City, schools prepared for swine flu

May 5, 2009

By Staff

After several probable cases of swine flu were identified in King County, city and Issaquah School District officials said they were prepared if an outbreak occurs here. Officials took steps to reassure the public as the number of cases rose and officials elsewhere closed schools as a precautionary measure.No swine flu cases had been reported on the Eastside or in Issaquah by press time.

Laboratory samples from the King County cases have been sent to the Centers for Disease Control and Prevention for testing. Public Health – Seattle & King County spokeswoman Megan Coppersmith said none of the reported cases during the initial outbreak were serious.

“These symptoms appear to be pretty mild,” she said.

Dr. Jeff Duchin, chief of communicable disease for the public health agency, said closing schools as new cases emerge is not a practical way to confront the H1N1 flu strain, commonly known as swine flu.

“It’s not a practical way to respond when the level of severity is low,” he said during a May 4 news conference.

Local officials said they were prepared for possible cases regardless.

“In case of a pandemic, City Hall is reviewing our plans to ensure that our critical operations can stay running,” said Autumn Monahan, city public information officer.

City officials participated in a pandemic flu preparation exercise in September 2006. The event, conducted by the Seattle-King County public health agency and the University of Washington, helped officials plan for a flu emergency.

Monahan said city officials are monitoring the situation. As part of the outreach effort, she included a link to swine flu information on the city’s Web site.

“We’re urging people to stay aware for any potential updates,” she said.

Issaquah School District Superintendent Steve Rasmussen sent an e-mail to families April 30 detailing efforts to prevent swine flu infections.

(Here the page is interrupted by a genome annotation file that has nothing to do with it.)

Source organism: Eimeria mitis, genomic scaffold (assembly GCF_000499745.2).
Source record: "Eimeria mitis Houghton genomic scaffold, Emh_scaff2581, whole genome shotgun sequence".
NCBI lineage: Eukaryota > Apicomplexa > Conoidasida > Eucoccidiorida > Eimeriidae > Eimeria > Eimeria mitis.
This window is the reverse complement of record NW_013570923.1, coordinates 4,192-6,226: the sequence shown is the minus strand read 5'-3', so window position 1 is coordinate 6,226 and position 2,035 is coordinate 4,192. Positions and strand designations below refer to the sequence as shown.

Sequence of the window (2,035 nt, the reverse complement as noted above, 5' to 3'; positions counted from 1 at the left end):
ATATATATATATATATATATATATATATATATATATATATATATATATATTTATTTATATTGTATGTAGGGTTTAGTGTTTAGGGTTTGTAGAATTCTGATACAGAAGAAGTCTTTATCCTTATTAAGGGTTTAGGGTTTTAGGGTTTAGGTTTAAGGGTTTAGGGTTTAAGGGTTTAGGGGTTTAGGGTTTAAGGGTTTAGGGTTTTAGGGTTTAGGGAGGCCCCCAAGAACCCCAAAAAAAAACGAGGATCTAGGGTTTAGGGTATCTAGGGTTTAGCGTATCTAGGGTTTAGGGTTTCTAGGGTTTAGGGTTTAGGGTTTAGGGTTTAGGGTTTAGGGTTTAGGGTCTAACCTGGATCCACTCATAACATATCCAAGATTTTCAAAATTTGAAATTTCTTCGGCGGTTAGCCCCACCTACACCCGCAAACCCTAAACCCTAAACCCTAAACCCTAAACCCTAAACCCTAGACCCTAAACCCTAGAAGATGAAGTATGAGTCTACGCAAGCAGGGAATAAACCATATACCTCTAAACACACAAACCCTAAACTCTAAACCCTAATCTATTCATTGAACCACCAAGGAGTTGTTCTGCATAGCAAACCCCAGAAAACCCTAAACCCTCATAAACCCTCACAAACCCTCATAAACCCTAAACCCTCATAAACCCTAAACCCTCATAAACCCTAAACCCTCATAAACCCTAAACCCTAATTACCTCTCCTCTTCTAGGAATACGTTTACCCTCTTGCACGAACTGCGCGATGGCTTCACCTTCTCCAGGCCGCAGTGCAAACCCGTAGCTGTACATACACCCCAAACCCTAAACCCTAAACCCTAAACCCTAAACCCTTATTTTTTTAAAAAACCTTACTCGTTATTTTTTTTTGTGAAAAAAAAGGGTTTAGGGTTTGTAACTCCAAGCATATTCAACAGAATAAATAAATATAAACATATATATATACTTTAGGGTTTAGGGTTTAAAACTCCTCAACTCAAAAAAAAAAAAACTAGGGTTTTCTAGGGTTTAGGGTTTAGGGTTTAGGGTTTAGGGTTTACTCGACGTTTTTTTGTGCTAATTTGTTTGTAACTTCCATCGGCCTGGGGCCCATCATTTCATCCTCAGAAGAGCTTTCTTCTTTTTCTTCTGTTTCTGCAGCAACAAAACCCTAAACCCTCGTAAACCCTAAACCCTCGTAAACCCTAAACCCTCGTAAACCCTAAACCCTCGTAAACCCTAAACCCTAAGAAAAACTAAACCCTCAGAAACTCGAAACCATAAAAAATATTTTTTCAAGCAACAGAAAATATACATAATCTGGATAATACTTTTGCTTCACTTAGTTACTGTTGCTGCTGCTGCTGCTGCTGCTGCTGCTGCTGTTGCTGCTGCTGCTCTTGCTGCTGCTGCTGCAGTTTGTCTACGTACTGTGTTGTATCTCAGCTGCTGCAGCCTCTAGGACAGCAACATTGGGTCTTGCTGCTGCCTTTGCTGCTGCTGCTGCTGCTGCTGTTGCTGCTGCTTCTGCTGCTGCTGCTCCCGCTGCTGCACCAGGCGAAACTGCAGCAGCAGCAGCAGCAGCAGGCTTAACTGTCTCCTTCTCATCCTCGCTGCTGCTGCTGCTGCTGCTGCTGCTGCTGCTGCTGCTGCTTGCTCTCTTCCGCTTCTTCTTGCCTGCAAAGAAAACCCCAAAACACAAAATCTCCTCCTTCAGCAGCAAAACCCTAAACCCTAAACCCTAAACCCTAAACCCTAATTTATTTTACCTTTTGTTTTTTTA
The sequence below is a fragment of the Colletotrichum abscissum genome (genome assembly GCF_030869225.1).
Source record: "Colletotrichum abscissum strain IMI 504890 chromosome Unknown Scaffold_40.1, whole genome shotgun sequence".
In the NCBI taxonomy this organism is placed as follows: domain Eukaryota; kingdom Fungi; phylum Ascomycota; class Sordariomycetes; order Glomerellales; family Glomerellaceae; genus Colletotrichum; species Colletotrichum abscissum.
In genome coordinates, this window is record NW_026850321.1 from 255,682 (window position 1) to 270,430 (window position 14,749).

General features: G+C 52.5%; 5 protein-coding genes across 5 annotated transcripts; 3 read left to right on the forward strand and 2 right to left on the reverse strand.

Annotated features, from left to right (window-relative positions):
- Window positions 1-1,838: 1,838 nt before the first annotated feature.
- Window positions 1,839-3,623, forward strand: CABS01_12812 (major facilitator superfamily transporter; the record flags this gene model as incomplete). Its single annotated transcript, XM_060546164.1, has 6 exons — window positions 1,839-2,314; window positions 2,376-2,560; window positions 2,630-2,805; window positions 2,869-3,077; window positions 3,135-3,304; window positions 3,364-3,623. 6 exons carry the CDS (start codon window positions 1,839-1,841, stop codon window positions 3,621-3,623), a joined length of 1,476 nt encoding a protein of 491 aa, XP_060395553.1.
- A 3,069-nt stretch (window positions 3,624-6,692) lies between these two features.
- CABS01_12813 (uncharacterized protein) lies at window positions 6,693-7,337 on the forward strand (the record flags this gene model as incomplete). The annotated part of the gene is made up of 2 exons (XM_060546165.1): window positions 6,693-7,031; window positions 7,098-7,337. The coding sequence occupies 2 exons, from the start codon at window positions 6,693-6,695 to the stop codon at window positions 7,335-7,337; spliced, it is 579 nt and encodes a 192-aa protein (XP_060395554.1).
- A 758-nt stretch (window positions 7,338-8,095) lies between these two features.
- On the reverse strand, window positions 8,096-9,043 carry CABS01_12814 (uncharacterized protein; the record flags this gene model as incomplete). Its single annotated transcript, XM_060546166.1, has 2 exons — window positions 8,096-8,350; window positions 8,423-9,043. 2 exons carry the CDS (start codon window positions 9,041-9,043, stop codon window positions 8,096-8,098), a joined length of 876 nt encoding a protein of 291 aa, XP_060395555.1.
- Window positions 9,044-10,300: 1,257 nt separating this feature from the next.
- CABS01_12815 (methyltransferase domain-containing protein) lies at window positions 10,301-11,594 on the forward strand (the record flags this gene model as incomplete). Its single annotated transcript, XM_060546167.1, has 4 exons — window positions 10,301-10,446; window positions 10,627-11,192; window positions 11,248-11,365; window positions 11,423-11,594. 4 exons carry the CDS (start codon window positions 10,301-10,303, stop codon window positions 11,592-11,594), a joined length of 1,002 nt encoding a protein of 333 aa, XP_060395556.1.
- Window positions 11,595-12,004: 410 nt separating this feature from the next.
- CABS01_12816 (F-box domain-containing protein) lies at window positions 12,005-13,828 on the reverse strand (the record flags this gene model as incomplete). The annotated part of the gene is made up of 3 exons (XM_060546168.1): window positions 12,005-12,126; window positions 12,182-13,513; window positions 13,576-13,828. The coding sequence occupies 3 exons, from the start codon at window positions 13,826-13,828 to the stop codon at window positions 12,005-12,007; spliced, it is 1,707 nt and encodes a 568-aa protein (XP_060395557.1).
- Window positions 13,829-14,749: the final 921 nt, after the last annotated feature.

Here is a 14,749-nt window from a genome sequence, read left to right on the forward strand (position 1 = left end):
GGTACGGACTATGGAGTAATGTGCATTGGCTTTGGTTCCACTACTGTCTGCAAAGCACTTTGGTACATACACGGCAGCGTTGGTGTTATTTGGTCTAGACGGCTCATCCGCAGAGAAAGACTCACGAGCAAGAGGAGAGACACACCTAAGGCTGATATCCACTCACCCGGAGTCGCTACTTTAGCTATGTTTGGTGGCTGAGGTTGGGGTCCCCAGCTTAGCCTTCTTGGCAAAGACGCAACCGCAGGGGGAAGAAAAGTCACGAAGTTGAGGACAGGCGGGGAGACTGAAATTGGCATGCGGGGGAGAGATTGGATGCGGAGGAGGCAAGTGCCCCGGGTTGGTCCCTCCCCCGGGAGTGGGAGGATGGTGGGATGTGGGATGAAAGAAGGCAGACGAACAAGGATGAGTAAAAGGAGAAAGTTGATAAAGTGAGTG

“We are in regular contact with health officials; school nurses have been advising staff and students about practices to stop the spread of viruses; as in all high-flu seasons, custodians are being extra vigilant about cleaning and sanitizing facilities thoroughly; administrators are reviewing pandemic illness procedures; and, in the event of any incidents of concern at a school building, we will immediately contact Seattle and King County public health and follow health experts’ advice about how to best proceed,” he wrote.

Sara Niegowski, district director of communications, said if a student tested positive for the virus, local and national health officials would be in contact with the district.

“We have a close relationship with our parents and have heard that kids are going to the doctor to get swabbed,” she said. “It is flu season and a lot of people are being checked out, but there are no cases that we know of or have been reported.”

If a student tested positive, Niegowski said district officials would take action as recommended by Public Health – Seattle & King County.

“We are not flu experts, so we work really closely with health experts at Seattle and King County health,” she added.

King County and public health officials recommended common sense measures — such as hand washing — to prevent additional flu cases.

“We want people to act as they would during a normal flu season,” Duchin said.

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